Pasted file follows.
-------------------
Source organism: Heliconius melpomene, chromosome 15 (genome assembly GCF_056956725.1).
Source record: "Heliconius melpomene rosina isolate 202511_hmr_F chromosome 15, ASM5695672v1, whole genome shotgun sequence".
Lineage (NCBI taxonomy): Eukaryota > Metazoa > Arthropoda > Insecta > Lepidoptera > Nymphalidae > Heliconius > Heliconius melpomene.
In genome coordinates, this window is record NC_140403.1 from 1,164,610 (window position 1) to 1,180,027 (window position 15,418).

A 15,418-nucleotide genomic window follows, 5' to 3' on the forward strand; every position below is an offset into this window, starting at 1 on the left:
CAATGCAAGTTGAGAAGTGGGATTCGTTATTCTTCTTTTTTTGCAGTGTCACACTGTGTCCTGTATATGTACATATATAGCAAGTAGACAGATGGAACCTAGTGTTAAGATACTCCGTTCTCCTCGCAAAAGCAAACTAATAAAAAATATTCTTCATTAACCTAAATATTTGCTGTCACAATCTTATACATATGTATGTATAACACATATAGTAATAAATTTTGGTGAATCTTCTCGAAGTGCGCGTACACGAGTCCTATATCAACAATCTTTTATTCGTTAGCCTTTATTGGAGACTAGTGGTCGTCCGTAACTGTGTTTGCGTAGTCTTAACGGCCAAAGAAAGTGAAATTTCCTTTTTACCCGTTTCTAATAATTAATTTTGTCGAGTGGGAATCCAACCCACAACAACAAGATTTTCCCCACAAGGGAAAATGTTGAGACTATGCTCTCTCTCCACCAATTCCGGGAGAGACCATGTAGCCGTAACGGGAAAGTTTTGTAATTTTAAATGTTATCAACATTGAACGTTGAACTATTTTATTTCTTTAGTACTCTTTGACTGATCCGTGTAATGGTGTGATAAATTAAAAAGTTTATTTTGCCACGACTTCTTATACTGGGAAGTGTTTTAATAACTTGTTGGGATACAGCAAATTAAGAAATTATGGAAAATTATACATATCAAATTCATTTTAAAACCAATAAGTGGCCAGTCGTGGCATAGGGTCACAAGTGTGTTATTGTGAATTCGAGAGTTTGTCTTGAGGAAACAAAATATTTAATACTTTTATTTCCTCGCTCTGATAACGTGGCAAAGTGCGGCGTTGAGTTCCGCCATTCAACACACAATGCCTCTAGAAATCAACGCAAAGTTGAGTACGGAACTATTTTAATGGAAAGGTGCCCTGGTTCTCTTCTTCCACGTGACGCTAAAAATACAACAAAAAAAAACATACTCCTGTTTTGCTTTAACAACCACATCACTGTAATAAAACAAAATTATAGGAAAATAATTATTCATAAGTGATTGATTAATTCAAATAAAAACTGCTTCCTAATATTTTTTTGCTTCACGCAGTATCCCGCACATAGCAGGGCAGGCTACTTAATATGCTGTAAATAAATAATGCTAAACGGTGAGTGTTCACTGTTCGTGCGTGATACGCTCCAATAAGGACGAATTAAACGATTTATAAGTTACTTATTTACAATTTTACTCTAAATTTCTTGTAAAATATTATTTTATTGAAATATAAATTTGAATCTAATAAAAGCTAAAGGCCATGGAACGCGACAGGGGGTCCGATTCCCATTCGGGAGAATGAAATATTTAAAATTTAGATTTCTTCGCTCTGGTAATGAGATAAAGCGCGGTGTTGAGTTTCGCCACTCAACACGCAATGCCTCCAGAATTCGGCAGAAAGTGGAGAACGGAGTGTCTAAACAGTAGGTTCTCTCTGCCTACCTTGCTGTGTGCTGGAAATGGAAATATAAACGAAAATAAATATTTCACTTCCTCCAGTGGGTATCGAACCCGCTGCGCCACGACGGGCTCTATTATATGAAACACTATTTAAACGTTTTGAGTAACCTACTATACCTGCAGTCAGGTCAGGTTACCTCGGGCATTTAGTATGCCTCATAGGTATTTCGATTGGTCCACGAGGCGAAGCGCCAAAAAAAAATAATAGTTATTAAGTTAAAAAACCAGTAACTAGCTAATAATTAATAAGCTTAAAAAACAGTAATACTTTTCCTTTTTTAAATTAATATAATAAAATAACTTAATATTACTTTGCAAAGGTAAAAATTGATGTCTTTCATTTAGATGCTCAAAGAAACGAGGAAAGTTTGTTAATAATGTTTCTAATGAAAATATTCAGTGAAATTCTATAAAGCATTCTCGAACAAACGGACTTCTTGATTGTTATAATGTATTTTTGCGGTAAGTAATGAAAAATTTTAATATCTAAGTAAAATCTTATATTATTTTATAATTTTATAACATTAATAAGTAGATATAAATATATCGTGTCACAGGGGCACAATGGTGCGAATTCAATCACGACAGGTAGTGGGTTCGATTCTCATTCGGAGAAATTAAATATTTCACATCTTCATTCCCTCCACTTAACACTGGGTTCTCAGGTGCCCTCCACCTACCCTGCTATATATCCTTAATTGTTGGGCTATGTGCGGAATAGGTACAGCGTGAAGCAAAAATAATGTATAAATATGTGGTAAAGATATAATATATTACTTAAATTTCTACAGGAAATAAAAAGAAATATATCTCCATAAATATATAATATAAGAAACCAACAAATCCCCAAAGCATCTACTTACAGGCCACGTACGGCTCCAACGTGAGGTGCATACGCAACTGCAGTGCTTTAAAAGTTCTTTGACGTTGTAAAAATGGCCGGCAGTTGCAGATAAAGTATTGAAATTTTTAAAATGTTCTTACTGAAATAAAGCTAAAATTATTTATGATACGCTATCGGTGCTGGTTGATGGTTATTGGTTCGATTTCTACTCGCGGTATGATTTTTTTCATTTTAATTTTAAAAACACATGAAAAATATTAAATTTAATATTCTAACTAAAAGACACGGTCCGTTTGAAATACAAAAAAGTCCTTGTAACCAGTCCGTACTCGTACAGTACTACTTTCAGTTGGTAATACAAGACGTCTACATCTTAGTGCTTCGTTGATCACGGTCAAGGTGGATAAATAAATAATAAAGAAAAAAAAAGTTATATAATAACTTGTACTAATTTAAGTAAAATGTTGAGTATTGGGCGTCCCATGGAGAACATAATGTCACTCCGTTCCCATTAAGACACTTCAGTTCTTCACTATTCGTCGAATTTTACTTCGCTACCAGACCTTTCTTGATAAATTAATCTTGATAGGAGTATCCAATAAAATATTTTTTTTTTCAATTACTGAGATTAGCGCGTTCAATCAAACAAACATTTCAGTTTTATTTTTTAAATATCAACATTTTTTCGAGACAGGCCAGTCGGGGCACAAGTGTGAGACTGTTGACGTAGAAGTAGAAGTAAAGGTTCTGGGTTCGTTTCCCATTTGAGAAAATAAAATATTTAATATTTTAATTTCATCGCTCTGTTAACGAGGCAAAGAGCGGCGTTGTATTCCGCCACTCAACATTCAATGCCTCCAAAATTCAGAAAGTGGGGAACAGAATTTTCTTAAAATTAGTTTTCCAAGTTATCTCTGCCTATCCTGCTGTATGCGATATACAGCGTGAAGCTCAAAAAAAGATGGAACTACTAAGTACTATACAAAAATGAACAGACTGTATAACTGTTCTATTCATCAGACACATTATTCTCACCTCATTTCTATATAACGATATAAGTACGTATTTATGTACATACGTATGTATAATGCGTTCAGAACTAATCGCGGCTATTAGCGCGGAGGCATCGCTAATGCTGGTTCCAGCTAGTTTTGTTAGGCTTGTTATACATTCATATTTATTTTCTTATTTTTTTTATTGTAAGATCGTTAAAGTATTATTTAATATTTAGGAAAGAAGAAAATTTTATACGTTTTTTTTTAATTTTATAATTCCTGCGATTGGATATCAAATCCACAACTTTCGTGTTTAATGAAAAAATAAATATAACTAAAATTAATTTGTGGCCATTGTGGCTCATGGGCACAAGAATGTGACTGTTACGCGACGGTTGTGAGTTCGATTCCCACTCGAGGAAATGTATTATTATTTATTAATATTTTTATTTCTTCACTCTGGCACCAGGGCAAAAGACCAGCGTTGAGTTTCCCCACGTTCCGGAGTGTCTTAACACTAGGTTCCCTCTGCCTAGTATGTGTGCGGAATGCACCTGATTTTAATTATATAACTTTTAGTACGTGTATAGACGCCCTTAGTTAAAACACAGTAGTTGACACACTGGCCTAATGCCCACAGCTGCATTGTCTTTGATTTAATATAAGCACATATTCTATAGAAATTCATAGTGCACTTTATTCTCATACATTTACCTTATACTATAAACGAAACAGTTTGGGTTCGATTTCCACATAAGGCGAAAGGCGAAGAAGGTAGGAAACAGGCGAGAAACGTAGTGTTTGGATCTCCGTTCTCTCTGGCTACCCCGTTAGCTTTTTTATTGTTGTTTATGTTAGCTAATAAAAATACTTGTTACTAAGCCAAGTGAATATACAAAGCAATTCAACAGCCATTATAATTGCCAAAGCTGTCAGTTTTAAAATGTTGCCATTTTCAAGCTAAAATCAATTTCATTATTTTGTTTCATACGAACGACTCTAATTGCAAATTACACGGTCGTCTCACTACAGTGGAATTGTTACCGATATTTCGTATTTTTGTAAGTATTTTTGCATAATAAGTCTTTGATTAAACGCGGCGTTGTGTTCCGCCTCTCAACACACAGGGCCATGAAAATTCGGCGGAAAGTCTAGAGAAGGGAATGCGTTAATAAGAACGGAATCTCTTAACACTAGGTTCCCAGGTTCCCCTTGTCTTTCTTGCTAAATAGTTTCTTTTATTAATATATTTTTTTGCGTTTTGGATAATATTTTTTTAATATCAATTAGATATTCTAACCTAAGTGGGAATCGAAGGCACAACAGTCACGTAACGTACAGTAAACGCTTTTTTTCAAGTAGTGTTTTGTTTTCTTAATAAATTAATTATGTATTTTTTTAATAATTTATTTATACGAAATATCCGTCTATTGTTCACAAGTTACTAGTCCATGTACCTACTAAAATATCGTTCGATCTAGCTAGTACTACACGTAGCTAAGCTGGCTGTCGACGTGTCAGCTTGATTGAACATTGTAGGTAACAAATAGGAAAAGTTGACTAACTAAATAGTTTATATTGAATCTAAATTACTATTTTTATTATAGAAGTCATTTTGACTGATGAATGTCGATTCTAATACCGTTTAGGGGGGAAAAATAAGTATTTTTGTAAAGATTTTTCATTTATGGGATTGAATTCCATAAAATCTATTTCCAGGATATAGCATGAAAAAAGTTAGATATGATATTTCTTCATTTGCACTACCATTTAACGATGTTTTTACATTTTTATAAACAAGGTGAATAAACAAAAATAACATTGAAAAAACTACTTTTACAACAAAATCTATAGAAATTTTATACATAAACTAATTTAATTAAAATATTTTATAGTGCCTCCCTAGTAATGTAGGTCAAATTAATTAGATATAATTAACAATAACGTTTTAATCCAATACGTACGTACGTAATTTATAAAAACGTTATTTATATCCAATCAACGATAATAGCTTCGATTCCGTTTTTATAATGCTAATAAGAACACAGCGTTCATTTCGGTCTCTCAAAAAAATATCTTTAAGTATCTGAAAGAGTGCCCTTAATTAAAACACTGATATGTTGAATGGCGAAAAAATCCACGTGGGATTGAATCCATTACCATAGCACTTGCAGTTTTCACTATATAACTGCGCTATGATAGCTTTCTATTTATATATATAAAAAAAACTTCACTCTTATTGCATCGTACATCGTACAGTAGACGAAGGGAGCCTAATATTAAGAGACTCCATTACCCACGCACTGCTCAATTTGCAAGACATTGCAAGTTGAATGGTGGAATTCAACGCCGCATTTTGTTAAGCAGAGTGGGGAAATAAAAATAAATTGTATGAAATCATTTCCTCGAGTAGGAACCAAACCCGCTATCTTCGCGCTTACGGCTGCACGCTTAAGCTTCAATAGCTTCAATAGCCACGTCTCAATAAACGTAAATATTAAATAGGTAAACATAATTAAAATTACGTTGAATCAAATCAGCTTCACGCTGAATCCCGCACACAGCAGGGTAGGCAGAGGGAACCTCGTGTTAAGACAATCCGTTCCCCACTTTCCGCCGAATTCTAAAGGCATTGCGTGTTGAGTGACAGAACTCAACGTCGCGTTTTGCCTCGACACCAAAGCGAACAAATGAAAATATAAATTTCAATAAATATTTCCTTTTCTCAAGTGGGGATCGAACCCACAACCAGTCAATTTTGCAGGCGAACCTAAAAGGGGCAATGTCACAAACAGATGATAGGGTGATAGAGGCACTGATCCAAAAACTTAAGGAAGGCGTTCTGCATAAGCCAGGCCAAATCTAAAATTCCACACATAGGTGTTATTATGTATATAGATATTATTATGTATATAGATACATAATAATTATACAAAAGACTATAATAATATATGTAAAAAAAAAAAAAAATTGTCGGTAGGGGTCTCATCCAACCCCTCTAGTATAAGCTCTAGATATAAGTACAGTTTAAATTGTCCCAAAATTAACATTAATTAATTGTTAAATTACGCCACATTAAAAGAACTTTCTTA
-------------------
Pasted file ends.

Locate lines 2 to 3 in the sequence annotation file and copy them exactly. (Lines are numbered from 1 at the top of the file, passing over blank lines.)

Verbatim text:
Source record: "Heliconius melpomene rosina isolate 202511_hmr_F chromosome 15, ASM5695672v1, whole genome shotgun sequence".
Lineage (NCBI taxonomy): Eukaryota > Metazoa > Arthropoda > Insecta > Lepidoptera > Nymphalidae > Heliconius > Heliconius melpomene.